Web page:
A short taxi ride north of the centre of the city is the Yangpu district. Forget displays of wealth and civic ego; this is quite different. Even though there’s a sense of community, and people seem happy, one might raise an eyebrow at the contrast in this nominally communist country.
We’d arranged a tour with Hilary’s friend, Lisa. First stop was at the home of one of Lisa’s friends. There’s not much privacy in this part of town; multiple families share each building and you can often tell how many by counting the sinks in the shared kitchen, or the number of electricity meters on the wall. Even when you’ve climbed the narrow, dark, stairs and passed through dimly lit communal corridors, you end up in a one-room apartment that the family live in. In the case of Lisa’s friend, who was a very kind host, the family was a couple with their grown-up son.
Next stop was the ballroom, above a snooker hall, but don’t confuse this with anything you watch on TV on a Saturday evening. The lights were dim, the music loud, and the air smoke-filled. The first session of the day is at 6:00 AM. I didn’t take to the floor – even in the darkened room I didn’t want to embarrass myself.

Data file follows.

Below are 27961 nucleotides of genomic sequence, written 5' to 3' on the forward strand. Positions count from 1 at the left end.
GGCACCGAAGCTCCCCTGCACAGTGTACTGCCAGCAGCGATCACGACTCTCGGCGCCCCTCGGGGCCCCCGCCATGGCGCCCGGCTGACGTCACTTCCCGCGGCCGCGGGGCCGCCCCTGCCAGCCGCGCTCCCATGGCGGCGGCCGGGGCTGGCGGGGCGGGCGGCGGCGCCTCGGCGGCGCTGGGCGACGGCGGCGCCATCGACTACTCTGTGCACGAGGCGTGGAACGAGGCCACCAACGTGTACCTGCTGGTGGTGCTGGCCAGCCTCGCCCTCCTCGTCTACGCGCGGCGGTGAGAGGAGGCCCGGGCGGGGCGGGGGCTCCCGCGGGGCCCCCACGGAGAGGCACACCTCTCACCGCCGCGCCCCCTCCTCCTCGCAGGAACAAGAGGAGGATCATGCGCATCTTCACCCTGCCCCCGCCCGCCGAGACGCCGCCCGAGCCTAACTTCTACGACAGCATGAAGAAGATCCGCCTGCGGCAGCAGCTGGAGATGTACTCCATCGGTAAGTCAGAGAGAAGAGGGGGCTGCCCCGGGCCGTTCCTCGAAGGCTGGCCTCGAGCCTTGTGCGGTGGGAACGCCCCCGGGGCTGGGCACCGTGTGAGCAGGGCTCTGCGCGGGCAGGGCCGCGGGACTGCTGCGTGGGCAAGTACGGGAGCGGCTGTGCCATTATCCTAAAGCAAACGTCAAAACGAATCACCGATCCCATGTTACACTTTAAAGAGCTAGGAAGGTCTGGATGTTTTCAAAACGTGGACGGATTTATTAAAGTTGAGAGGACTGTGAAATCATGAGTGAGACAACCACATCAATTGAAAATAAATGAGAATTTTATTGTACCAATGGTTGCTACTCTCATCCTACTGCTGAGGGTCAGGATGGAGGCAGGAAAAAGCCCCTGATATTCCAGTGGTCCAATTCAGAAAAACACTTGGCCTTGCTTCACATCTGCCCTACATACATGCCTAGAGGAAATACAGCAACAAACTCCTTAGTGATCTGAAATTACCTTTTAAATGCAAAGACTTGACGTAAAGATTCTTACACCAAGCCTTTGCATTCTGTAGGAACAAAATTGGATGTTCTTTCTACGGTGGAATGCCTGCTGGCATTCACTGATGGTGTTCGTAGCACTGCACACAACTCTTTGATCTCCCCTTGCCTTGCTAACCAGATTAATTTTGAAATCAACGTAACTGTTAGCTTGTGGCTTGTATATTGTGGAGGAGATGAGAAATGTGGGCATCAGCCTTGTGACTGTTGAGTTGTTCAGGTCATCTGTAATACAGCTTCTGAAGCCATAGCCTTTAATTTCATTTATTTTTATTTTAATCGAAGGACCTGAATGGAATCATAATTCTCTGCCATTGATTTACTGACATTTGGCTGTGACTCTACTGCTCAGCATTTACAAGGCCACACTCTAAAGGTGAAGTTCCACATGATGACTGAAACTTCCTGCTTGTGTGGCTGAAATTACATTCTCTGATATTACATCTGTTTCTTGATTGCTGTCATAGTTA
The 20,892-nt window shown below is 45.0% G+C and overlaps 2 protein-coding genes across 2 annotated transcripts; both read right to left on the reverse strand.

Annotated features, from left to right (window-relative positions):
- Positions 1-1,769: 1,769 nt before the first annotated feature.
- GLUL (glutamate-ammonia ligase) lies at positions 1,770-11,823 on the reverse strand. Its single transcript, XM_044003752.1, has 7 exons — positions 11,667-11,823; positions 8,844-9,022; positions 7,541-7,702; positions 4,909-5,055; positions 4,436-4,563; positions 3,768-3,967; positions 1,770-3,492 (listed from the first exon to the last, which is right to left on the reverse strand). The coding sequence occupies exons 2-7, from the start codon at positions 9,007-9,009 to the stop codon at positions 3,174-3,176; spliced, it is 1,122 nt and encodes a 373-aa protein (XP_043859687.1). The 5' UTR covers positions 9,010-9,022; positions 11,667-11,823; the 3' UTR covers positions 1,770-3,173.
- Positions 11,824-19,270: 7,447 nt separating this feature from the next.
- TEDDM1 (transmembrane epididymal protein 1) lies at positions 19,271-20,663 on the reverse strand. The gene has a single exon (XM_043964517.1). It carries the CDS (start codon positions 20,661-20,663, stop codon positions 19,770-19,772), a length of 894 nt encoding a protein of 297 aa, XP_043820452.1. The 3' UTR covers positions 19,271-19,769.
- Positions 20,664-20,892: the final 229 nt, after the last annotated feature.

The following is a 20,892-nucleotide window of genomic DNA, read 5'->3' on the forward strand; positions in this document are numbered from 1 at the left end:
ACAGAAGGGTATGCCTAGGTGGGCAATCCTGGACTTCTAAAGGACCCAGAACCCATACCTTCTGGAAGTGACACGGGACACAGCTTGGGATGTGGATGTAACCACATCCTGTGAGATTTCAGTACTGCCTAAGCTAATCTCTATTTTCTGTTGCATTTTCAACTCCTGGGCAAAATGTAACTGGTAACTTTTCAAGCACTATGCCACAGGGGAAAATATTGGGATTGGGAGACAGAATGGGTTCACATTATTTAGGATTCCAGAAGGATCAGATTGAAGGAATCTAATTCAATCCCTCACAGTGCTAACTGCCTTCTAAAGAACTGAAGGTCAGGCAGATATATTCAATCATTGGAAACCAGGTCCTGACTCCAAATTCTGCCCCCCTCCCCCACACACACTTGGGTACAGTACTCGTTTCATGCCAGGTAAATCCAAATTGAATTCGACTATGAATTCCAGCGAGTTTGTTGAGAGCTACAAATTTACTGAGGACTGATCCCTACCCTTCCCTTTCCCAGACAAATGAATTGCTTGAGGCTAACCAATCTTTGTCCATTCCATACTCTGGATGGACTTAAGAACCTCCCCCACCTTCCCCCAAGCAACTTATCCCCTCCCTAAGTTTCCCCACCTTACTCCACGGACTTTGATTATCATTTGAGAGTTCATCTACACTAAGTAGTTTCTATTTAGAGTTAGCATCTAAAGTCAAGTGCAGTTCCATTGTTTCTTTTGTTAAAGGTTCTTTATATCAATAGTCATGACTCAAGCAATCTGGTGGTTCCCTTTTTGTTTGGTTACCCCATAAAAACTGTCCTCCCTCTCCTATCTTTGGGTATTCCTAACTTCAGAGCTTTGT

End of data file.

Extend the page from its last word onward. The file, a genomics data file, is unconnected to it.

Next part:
Back out in the street we stopped at Ali’s street stall for something to eat. Ali’s a Muslim, 20 years old, come to Shanghai to make some money. His pregnant wife was back home – “we get married young”, he said.
The evening was completed in another smoky room, two tables set up behind a curtain off a dark alley for players to enjoy a game of mah-jong. Indeed, the games go on all night. The outcome is made more interesting with a few Yuan as a stake. It’s illegal to gamble in China but the authorities aren’t going to worry about this; they’d be fighting a losing battle if they tried, given the prevalence of mah-jong. I’m not sure, but I think I won a couple of games.
And as a bonus, I couldn’t resist posting the photo below. It looks as if you can buy your pig’s head with the eyes left in or removed.